“I met Jack on a soccer playing field. He is part of the community and attends multiple public events. He knows the community and cares for its people because he is a part of it. He came to us and asked what the credit union could do. They supported local sporting events, annual fundraising, provided volunteers–we now have a CCU employee on our Board.
There is a whole culture at the credit union reflected in their support for our work. This is not just part of Jack’s job or the credit union’s service efforts. It is how they interact with everyone and view their mission. They are a thought leader in the local and world community-it’s the culture of the credit union.”
In the new federal fiscal year starting October 1, Soft Landing anticipates 75 Afghan and 150 other country refugee arrivals will be resettled in Missoula by the International Rescue Committee. When Soft Landing first announced the idea of welcoming new neighbors in 2015, over 300 community members signed up to volunteer to help with school, housing, learning English, transportation and the dozens of other immediate personal needs of new arrivals- all before a single refugee came to town.
This interest has not faded, and has recently been invigorated by the needs of incoming Afghan evacuees. Community connections are what makes these life transitions effective. The programs also celebrate the diversity, skills and experiences refugees bring to their new community.
The Credit Union’s Strategy
Having moral imagination is expected of leaders, but nonetheless difficult to fully practice. Many in positions of authority ignore the imperatives of ethical truth in moments of life’s difficult choices. It is much easier to follow the utilitarian pragmatism which suffices for many a leader’s everyday decisions.
But there is another model. To be moral is to be oneself. Instances of compassion multiply and attract others of similar purpose. A person with this leadership capability is celebrated in the oldest of all literature:
Beatus vir, qui timet Dominum. . .
Generatio rectorum benedicetur.
Et justitia eius manet saeculum saeculi.
Exortum est in tenebris lumen rectis
Blessed are those who fear the Lord. . .
The generation of the upright will be blessed.
And their righteousness endures for ever and ever.
Unto the upright there arises light in the darkness.
That is the vision Jack has set for Clearwater.
An Example of One Refugee Family: From the 2018 Clearwater Annual Report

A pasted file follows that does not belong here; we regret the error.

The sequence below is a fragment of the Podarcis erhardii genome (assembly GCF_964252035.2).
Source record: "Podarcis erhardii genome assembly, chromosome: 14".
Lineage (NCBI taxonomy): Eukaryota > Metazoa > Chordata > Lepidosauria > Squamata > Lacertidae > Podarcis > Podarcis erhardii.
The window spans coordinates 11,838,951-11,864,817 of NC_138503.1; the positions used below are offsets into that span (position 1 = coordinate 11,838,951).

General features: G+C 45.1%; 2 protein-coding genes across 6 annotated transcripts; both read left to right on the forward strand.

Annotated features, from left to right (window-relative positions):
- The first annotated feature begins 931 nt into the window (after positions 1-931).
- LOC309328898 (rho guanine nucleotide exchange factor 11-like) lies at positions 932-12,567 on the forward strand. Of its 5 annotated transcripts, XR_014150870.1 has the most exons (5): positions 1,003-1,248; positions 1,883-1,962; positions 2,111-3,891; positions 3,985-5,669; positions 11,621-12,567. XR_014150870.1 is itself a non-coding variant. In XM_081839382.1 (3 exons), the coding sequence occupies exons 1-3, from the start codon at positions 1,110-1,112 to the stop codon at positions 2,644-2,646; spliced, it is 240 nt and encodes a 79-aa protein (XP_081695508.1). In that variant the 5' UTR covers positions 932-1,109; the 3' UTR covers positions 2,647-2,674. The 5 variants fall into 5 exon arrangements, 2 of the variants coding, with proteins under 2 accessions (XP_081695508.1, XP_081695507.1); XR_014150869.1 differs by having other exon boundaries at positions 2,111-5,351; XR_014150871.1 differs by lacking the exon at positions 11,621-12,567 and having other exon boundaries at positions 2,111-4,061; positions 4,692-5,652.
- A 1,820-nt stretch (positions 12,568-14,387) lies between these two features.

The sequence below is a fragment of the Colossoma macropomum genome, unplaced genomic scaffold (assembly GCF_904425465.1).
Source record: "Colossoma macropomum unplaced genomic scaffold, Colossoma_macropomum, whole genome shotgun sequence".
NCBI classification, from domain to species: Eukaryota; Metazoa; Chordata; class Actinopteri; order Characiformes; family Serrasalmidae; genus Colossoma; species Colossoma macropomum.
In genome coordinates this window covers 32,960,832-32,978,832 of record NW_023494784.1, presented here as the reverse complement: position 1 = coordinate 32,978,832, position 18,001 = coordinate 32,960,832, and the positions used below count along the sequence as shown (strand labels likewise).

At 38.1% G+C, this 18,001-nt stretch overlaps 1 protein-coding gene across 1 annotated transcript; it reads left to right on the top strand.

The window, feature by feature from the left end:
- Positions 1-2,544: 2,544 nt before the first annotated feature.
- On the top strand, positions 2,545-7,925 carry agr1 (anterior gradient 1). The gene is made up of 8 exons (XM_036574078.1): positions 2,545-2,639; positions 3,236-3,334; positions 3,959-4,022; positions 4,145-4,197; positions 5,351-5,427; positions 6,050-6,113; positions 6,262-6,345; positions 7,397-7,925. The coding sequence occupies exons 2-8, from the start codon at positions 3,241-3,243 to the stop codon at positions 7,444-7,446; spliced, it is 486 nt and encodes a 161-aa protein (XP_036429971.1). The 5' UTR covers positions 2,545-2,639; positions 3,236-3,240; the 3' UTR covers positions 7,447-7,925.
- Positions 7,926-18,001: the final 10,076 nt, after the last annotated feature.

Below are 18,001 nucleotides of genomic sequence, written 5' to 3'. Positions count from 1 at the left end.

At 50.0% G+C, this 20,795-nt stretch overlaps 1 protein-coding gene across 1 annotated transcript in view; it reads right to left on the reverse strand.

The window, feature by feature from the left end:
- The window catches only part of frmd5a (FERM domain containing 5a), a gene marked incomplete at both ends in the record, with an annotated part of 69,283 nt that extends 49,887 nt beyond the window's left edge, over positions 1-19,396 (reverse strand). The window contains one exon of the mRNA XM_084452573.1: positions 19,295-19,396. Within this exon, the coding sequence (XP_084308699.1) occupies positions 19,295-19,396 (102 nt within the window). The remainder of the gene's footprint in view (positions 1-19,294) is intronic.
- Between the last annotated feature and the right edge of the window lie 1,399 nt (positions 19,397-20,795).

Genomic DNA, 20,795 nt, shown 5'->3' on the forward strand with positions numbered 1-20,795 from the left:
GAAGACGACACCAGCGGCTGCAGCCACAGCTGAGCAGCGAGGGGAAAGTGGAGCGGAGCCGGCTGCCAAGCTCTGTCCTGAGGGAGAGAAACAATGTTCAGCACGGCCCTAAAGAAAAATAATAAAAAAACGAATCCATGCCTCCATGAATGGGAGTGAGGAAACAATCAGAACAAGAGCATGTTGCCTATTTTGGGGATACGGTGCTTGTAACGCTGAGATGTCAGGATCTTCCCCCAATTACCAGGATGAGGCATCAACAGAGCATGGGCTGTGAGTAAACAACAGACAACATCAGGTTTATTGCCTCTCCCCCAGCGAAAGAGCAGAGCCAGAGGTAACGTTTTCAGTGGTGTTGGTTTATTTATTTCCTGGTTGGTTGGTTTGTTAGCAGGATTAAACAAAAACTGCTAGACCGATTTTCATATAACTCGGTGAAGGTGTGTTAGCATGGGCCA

A refugee family moved to Missoula from Eritrea, Africa. Thanks to the credit union, they had the help they needed.
On average, it takes a refugee two years to resettle — that’s two years of waiting and wondering what’s next. Here’s how we helped Desbele and his family make themselves at home.
Desbele Tekle and his family came to Missoula from Eritrea, Africa, in May of 2017 during the magic of a Montana springtime. His sister and her family came too, and they all quickly grew to love the mountains, the people, and the “long-running river.”
Staff from International Rescue Committee (IRC) Missoula met the family at the airport and brought them to their new home. After settling in, Desbele and his wife Samrawit attended our “Understanding the U.S. Banking System” class for refugees, which IRC Missoula and Clearwater Credit Union created together.
This class teaches families like Desbele’s how to write a check, use an ATM machine and debit card, and understand the difference between a savings account and checking account, with trainings offered in Arabic, Swahili and Tigrinya through on-site interpreters from IRC Missoula.
The Family Needed a Car
Some challenges of resettlement are distinct, like language and culture. Others are universal. In a family of six, everyone has different schedules, Desbele’s children (ages 5,8, 13 and 15) go to daycare, elementary school, middles schools and high school. Any parent will tell you that four kids in four schools plus after school activities, will make transportation tricky.
Clearly they needed a vehicle.
Desbele went to a dealership first, where he tried to navigate a car purchase with a $500 credit card in hand. When that didn’t work, he called a friend (our translator for this interview) and together they went to our credit union. Because of the banking classes he had taken, Desbele knew we would be able and willing to help with his first purchase here.
With a loan from the credit union, Desbele was able to purchase a minivan Now he can run errands and transport his entire family to church and school.
He can also get work. Back in Eritrea, Desbele was a midwife. Now, because of the car, he can make the commute to the Village Health and Rehabilitation Center, where he’s now employed. Desbele is thrilled to be working again in the medical field.
“So happy getting a loan because otherwise, it would take a very long time to get money to get a car, which would distort our plans. This opportunity allows us to dream.”
With his family all together, a reliable set of wheels, and help from the local credit union, Desbele and his family are finding their place here in America — a place where their dreams can come true.
Recently, that dream led them across the country to join up with long-separated family and friends and a life in another city. The start and “soft landing”they experienced in Missoula provided them a solid foundation for success in their new home as well as life-time friends to return to visit in this little mountain town.